Imagine my shock and dismay when one of you, a dear reader and knowledgeable cat owner, had no idea that pain medication was available for her felines. Perhaps that’s because pain control in veterinary medicine has come such a long way in the past five or ten years. I’m sure she’s not alone. How sad to think that patients might be going without the humane use of drugs due to the slow adoption of this indispensable innovation in veterinary medicine.

The sad reality is that pain drugs are not new to the profession. They have only now, however, begun to play a major role in how we treat our patients. It’s hard to believe, but veterinarians used to think that cats and dogs did not require the same kind of pain relief that humans do.

In fact, twenty-five years ago, human pediatric medicine was similarly inclined. Infants and children did not receive proper pain control after surgery or during painful procedures. I distinctly recall having my own fractured and dislocated arm set by a team of healthcare providers—with nary a pain drug in sight. I was eleven. I didn’t sleep for four nights afterwards. Yet I’m told I never once complained. In fact, after falling off that d--- horse they didn’t take me to the hospital for hours, assuming I’d let them know if I was in serious pain.

I’d like to think this experience served a purpose, making me more sensitive to the plight of the stoic pets we perform painful procedures on daily. My Bruticaine trauma, as I refer to it (invoking the veterinary term for anesthesia through brute force), served as a great reminder in vet school when, snug in my bed, I’d have to rouse myself for 2AM treatments: gotta give the pain meds was the mantra that replaced the one about the donuts.

Dogs and especially cats, like animals in the wild, will hide their pain so as not to reveal their weakness to a predator—and because they have no choice. They have to keep hunting, feeding their babies, and whatever else they have to do. They don’t have time to sit in a hospital room and whine like we humans do. And so they don’t tend to vocalize.

Recognizing this, we humans have to be extra-vigilant for signs of pain and, in most cases, assume pain is there, even when we can’t tell one way or the other. I can’t tell you how often a pet owner refuses drugs for the chronic pain of arthritis just because the dog isn’t whining. But he won’t whine!, I plead. Just humor me for a week. (I know most everyone eventually gets the picture when they tell me the dog is acting like a puppy just a few days later.)

Although most of the pain relieving drugs aren’t approved by the FDA for use on dogs and cats, we use them anyway. It’s legal for us to do so if no similar approved drug is in our arsenal. So we use direct-acting opiates like fentanyl (in a patch and as an injectable), butorphanol (pills and injectable), oxymorphone (injectable), buprenorphine (injectable), tramadol (pills), oxycodone (pills), hydrocodone (pills), etc. We also use tranquilizers and sedatives (acepromazine, valium, alprazolam, etc.) to reduce their awareness level, which aids in the stress-related wind-up of the pain mechanism.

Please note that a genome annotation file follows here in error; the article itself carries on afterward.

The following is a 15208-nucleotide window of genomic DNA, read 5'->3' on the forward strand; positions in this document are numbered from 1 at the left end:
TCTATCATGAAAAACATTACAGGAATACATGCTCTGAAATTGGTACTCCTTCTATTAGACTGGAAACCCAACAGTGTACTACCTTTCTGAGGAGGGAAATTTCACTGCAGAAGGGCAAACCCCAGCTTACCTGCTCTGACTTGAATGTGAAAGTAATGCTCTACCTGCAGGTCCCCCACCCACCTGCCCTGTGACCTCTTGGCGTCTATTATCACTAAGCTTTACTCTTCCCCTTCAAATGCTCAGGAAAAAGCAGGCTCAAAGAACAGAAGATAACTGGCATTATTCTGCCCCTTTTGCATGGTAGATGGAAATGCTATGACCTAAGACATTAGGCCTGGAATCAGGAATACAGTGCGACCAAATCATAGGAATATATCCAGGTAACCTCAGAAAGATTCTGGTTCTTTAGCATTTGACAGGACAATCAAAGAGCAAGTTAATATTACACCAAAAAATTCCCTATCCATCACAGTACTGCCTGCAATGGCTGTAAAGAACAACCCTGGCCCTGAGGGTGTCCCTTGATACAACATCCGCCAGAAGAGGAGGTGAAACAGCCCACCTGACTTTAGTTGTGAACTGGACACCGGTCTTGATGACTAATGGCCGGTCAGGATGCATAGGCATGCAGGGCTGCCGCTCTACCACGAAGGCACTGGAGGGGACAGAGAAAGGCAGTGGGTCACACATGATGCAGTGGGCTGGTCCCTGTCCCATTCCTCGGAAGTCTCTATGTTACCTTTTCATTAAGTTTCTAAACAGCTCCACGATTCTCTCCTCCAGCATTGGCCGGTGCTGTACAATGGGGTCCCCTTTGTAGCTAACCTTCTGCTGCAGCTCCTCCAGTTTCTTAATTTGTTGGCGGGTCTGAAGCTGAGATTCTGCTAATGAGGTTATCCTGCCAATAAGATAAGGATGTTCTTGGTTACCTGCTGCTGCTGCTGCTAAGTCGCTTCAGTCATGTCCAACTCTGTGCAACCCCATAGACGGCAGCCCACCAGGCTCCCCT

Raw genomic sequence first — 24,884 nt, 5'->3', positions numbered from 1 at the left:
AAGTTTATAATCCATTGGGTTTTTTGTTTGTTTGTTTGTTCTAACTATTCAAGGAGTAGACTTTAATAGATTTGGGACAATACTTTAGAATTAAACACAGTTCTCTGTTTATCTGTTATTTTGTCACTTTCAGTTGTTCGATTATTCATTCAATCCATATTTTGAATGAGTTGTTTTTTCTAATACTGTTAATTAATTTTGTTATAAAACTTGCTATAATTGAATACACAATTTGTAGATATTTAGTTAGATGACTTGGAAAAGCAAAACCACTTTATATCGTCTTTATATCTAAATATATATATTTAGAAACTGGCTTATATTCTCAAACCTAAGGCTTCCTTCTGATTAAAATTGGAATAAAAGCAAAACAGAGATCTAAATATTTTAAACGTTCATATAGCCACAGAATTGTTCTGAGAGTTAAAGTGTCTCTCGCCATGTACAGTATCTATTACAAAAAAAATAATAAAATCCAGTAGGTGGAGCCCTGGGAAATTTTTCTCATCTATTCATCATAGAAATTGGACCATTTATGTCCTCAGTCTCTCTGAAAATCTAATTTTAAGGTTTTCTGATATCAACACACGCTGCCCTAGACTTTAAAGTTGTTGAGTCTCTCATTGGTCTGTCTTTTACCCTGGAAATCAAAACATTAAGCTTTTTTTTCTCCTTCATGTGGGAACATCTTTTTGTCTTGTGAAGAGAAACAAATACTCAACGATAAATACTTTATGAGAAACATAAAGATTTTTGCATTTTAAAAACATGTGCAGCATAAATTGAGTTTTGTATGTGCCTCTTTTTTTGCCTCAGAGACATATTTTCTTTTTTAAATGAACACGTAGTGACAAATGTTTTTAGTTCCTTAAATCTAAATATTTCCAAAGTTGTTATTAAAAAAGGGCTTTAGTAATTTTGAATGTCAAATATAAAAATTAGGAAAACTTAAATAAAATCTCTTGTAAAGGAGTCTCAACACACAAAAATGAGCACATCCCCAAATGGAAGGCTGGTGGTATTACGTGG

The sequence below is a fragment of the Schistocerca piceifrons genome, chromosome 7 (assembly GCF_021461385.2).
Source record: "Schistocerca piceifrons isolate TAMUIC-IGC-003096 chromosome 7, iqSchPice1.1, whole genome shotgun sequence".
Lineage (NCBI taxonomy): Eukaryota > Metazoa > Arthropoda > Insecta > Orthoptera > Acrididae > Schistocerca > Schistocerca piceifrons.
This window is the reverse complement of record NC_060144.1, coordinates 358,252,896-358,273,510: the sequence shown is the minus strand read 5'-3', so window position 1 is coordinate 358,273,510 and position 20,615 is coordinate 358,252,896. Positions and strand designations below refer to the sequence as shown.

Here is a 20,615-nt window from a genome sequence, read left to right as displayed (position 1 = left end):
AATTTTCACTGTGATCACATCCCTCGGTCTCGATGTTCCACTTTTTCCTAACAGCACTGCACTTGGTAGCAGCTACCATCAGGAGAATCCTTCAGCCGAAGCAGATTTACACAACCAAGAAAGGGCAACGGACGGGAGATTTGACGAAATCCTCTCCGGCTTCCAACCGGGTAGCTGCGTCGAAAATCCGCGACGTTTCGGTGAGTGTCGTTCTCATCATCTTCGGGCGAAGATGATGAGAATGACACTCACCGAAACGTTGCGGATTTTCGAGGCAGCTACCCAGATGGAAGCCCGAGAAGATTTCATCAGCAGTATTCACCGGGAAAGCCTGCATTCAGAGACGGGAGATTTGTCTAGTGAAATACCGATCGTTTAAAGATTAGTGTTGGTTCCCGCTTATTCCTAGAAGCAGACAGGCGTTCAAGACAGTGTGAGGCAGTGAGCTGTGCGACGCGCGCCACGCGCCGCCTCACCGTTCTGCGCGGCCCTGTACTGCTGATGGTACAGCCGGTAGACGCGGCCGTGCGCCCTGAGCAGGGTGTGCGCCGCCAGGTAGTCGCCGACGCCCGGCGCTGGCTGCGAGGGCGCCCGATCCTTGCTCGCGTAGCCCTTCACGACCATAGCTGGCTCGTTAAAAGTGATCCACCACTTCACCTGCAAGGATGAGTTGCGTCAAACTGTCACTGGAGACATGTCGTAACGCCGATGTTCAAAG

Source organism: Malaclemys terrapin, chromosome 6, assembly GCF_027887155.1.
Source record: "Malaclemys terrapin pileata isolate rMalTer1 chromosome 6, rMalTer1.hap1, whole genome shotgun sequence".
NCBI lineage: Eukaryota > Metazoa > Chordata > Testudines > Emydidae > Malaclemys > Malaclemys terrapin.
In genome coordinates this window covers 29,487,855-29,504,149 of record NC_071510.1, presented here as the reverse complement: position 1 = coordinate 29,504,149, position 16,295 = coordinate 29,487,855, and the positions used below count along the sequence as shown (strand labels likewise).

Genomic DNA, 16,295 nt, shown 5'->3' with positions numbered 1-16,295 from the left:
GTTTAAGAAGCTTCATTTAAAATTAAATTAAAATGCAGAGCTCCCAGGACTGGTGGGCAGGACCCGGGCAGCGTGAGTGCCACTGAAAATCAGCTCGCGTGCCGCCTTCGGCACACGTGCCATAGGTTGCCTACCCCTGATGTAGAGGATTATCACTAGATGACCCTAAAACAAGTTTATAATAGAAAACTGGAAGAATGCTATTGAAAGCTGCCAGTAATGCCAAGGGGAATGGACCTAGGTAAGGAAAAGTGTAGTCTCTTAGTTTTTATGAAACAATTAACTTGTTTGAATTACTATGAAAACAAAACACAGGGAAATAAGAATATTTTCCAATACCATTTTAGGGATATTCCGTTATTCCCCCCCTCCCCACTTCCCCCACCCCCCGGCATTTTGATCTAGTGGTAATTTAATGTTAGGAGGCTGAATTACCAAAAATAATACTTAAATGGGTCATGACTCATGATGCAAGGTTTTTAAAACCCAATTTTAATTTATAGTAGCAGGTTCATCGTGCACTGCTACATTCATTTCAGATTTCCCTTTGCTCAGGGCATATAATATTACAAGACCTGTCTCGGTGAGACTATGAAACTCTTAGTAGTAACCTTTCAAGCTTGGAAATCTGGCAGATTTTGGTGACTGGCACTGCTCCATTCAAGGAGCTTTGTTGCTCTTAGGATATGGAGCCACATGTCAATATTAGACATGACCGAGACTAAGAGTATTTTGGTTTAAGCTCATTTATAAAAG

Something I`ve recently become a big advocate for is the use of nerve blocks. This form of pain control is identical to the shots we get when a dentist does a root canal or when a woman gets an epidural before giving birth. However, we tend to use them when the animals are already sleeping. They help prevent the pain of a localized procedure from getting out of hand. The patients seem more comfortable and bite at their incisions less.

Pain is a funny thing. If you let it get started you’re in trouble. It’s always easier to prevent pain than it is to treat it after the fact. So nerve blocks on the belly before you make an incision or in the legs before a declaw can make a gigantic difference in how a pet feels later. (I would never do a declaw without at least three different pain meds.)

The most commonly used pain relievers in dogs and cats, however, are in the NSAID family. These aspirin-like drugs (like Rimadyl, Metacam, Previcox, etc.) have come a long way in the past ten years. Because they can be used relatively safely in dogs on a regular (even daily) basis, they have changed the way we manage chronic pain. Dogs with severe arthritis can now live one to five years longer than they otherwise might have—comfortably.

Cats can get these drugs, too, but their tolerance is not so great for the daily NSAIDs. We prefer to use patches or frequent oral dosing of opiates—neither of which is a great option for a lot of cats. What cat wants a pill shoved down its throat every four hours? And patches are pricey and hurt the skin over time. Hopefully we’ll have a good daily-dosed medicine for cats soon.

With the sophistication vet medicine has achieved in treating and preventing pain, there’s no excuse for failing to use a pain reliever for any painful procedure (except perhaps when to use a pain reliever might actually be more painful or traumatic, as when drawing blood, for example).

So now that you’re armed and educated, what will you say when your vet says pain control isn’t necessary for your cat’s spay? I’m sure you’re right, Doctor, but could you give it anyway?

In writing this I hope not to make my colleagues seem ignorant. They’re not. I have a tremendous respect for the skill, experience, and personal practice style of others. Some vets are just not used to all this pain control mumbo-jumbo. As I said, it’s a new thing and old ways of thinking are hard to let go of. But take it from a Bruticaine victim: pain meds are awesome.